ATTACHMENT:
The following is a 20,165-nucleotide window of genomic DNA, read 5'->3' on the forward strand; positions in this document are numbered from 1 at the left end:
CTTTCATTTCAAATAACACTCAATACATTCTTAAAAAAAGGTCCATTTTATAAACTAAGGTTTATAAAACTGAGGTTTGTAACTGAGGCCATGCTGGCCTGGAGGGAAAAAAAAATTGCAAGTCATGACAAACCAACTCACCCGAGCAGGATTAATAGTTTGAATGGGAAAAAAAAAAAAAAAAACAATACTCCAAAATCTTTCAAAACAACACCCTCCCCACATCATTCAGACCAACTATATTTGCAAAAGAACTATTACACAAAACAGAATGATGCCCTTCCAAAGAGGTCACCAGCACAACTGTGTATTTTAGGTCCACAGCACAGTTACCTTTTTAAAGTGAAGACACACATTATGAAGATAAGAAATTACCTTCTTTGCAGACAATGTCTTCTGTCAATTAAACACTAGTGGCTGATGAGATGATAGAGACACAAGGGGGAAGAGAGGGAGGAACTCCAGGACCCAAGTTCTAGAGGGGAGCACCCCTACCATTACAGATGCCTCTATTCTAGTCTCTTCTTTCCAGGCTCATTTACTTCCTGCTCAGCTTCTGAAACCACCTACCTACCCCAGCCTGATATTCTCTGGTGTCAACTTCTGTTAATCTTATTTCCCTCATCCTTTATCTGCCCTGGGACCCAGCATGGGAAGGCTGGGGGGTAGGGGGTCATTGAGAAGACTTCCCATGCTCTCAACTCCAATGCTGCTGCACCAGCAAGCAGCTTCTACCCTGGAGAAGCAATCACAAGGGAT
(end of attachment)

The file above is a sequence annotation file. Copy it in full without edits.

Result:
The following is a 20,165-nucleotide window of genomic DNA, read 5'->3' on the forward strand; positions in this document are numbered from 1 at the left end:
CTTTCATTTCAAATAACACTCAATACATTCTTAAAAAAAGGTCCATTTTATAAACTAAGGTTTATAAAACTGAGGTTTGTAACTGAGGCCATGCTGGCCTGGAGGGAAAAAAAAATTGCAAGTCATGACAAACCAACTCACCCGAGCAGGATTAATAGTTTGAATGGGAAAAAAAAAAAAAAAAACAATACTCCAAAATCTTTCAAAACAACACCCTCCCCACATCATTCAGACCAACTATATTTGCAAAAGAACTATTACACAAAACAGAATGATGCCCTTCCAAAGAGGTCACCAGCACAACTGTGTATTTTAGGTCCACAGCACAGTTACCTTTTTAAAGTGAAGACACACATTATGAAGATAAGAAATTACCTTCTTTGCAGACAATGTCTTCTGTCAATTAAACACTAGTGGCTGATGAGATGATAGAGACACAAGGGGGAAGAGAGGGAGGAACTCCAGGACCCAAGTTCTAGAGGGGAGCACCCCTACCATTACAGATGCCTCTATTCTAGTCTCTTCTTTCCAGGCTCATTTACTTCCTGCTCAGCTTCTGAAACCACCTACCTACCCCAGCCTGATATTCTCTGGTGTCAACTTCTGTTAATCTTATTTCCCTCATCCTTTATCTGCCCTGGGACCCAGCATGGGAAGGCTGGGGGGTAGGGGGTCATTGAGAAGACTTCCCATGCTCTCAACTCCAATGCTGCTGCACCAGCAAGCAGCTTCTACCCTGGAGAAGCAATCACAAGGGAT